Recent years have seen great strides being made in the field of Virtual Reality (VR). It’s gone from being something just talked about to being a product consumers can purchase. However, VR has yet to grow to its full potential, and businesses have yet to fully capitalise on it. So what exactly is VR, and how can it be useful for marketers?
What is VR?
The Virtual Reality Society defines VR as: “a three-dimensional, computer generated environment which can be explored and interacted with by a person. That person becomes part of this virtual world or is immersed within this environment and whilst there, is able to manipulate objects or perform a series of actions.”
In other words, VR allows our senses to explore a computer generated virtual environment. It differentiates itself from 3D technology as users are completely immersed, while in 3D you can still see your surroundings. By blocking out everything completely, your senses are tricked and you are able to experience a whole new environment.
Because of the total immersion that can be experienced, VR has become more appealing to consumers, and as the appeal expands, the technology has become more readily available and slowly becoming cheaper. Nevertheless, there is still some way to go before VR will have a broad appeal to a larger consumer audience. A survey completed by Iros MORI found that just under half of those surveyed are interested in experiencing VR. However, they also found 6 out of 10 respondents believe VR is just for gamers, and most believe the technology is too expensive. Some of the high end options prove this viewpoint correct – the Samsung Gear VR costs $100, while the HTC Vive costs $800.
While VR headsets are still associated with a high cost, companies are already producing cheap VR headsets. Google Cardboard costs just $15. Google also claims global search interest in VR has grown by 4 times in the last year. Companies go where there is consumer demand – so it is clear VR will continue to grow, and as the range expands prices are sure to drop.
Wired were also able to point out a factor that could potentially make or break the success of VR. Simply put, VR has a ‘dork factor’, that being no one looks cool wearing a VR headset. This was one of the factors that caused the failure of Google Glass. In order to ensure success, companies producing VR headsets will need to ensure that they are not only affordable, but that they either look better, or they can get consumers past the point of caring about how it looks.
So what does virtual reality mean for companies and digital marketers?
While the technology is still growing, it presents and opportunity for brands and marketers to capitalise on it and introduce VR to their digital marketing strategy.
There are many benefits for businesses to use VR, including:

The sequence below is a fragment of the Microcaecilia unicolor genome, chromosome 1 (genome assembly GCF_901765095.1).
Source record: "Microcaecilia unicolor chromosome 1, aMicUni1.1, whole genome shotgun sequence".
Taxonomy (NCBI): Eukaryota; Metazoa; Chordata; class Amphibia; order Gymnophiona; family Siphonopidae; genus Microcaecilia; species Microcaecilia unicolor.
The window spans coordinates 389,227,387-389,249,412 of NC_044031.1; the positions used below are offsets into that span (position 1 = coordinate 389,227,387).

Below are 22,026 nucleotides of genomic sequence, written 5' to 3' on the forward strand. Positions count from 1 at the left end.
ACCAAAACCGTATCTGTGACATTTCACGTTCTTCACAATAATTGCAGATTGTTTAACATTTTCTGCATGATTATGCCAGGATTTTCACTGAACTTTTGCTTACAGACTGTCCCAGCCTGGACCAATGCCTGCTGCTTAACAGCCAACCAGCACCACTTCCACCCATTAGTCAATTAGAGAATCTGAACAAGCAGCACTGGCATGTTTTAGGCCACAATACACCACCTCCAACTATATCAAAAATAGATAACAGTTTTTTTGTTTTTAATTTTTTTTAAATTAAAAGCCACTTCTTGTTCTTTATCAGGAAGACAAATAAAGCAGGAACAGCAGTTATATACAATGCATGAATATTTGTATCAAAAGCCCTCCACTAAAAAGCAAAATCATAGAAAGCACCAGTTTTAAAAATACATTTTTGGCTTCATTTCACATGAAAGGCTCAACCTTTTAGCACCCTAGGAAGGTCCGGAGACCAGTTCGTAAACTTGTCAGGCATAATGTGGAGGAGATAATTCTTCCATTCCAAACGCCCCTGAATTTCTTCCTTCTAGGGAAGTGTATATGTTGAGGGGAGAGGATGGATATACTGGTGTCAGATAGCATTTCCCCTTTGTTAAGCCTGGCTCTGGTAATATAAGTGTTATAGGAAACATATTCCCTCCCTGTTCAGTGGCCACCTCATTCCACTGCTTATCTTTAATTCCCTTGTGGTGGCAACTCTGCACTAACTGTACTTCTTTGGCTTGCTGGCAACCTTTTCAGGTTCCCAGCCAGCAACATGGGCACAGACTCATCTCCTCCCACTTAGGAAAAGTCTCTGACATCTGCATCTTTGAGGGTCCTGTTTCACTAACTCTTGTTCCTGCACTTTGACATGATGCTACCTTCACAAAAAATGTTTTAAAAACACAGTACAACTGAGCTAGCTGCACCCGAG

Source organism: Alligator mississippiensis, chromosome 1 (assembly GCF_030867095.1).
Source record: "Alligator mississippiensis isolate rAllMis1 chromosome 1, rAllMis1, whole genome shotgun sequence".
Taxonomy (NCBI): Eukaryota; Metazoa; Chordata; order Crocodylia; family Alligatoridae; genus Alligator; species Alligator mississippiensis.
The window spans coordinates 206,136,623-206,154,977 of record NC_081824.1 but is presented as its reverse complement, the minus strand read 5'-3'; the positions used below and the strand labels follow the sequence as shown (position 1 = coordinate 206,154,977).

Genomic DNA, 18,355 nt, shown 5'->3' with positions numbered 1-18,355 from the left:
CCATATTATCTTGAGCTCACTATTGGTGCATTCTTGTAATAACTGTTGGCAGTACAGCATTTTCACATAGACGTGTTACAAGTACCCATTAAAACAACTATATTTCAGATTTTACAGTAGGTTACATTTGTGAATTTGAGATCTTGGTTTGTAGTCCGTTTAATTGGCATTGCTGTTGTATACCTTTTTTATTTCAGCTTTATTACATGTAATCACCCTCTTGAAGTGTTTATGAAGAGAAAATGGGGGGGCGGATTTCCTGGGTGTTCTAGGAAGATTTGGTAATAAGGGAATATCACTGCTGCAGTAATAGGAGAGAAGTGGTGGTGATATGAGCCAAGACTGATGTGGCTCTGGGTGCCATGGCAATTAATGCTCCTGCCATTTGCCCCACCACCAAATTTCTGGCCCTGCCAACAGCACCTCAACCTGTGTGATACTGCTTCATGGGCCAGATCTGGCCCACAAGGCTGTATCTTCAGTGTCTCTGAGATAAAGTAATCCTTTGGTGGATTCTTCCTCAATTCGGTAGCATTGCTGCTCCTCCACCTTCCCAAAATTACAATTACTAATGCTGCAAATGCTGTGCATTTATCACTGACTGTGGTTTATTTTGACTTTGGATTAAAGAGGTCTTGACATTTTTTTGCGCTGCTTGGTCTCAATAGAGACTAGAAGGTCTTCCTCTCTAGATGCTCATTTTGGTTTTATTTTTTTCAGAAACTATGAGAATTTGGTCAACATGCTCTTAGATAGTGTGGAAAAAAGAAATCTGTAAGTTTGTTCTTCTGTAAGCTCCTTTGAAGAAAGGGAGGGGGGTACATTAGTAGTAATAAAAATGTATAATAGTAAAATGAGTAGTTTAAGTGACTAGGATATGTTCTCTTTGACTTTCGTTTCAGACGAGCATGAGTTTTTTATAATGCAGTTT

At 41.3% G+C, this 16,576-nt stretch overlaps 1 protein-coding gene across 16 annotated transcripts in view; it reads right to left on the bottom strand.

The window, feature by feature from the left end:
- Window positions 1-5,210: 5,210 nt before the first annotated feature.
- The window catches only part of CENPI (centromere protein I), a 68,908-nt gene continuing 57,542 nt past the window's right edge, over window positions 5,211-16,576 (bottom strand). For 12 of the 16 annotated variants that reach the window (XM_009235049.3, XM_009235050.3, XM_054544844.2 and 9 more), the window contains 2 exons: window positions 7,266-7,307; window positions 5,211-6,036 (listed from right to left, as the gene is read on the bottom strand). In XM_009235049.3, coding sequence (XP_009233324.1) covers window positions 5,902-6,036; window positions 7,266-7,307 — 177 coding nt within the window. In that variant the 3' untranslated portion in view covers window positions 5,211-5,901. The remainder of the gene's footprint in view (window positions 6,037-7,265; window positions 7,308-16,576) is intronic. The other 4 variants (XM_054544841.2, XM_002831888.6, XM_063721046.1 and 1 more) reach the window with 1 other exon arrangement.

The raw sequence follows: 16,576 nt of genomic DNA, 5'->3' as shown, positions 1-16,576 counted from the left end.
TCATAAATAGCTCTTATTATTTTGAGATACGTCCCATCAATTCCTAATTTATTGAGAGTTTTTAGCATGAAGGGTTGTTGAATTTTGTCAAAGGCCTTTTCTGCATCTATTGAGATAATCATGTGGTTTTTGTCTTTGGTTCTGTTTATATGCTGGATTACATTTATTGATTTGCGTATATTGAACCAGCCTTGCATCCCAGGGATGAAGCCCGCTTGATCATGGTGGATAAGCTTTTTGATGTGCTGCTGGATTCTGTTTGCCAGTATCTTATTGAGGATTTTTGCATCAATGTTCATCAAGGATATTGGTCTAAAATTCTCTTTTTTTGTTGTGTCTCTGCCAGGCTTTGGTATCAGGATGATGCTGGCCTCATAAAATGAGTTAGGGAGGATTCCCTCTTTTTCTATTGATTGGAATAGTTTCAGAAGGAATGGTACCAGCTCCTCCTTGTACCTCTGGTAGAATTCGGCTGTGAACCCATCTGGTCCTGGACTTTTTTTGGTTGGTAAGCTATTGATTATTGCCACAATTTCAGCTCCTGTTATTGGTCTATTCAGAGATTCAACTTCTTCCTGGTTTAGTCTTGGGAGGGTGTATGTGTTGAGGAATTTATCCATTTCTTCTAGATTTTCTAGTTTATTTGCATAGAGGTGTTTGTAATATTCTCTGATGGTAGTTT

– Immersive: VR offers an environment where customers are completely immersed in their surroundings. Unlike shopping online or in a store, there are no distractions. Customers will be completely focused, meaning they are more likely to focus on the message a brand is trying to communicate. No other platform offers advertisers the chance to reach a completely immersed audience.
– Memorable: at the moment VR is still a new technology. Customers who undertake VR will therefore find the experience memorable, far more than simply shopping online. It is easy to see this will have huge potential for e-commerce. In the UK, retail brand Marks & Spencer trialled pop-up virtual reality showrooms, which allowed users to drag products from the homeware range to furnish a virtual room. Back in 2014, Topshop partnered with Inition to offer the lucky winners of a competition a virtual reality experience during London Fashion Week.
– Experience: thanks to VR, users are able to undertake a whole new experience they otherwise would not be able to have. Businesses are already using this to their advantage. Marriott, in partnership with Framestore VR Studio and Relevant, created The Teleporter – a booth fitted with VR headsets – which gives customers a virtual tour of destinations including Hawaii and London.
– Tell a story: VR allows for customers to not just see a video or a still video. So if you’re going to use immersive technology such as VR, ensure you are telling a story. The New York Times is considered a pioneer in storytelling within VR. In November 2015, the publication distributed over 1 million Google Cardboard glasses to allow viewers to watch the film “The Displaced”, about the 60 million people currently displaced from their homes by war and persecution. In May 2016, the New York Times distributed 300,000 of the glasses with the film “Seeking Pluto’s Frigid Heart.” While newspapers and magazines are considered and old and dying form of media, VR is allowing for a new way to tell a story.
The challenge for brands and marketers will be to ensure the content they produce within VR is interesting. VR is new and cool, but if what you’re watching is boring you’re not going to end up with customers who will make a purchase. Companies will need to focus on effectively communicating their brand message and creating a whole world, rather than just advertising a still image. While there are no ways to block ads within VR at present time, companies and advertisers don’t want to risk damaging their brand by ruining a customer’s VR experience with a bad ad. Advertising done correctly will allow for consumers to engage and interact with the content.
VR is sure to increase in popularity throughout 2017. However, we are yet to see whether VR will be a success, whether it will simply be a novelty or if it will go the way of Google Glass and 3D televisions.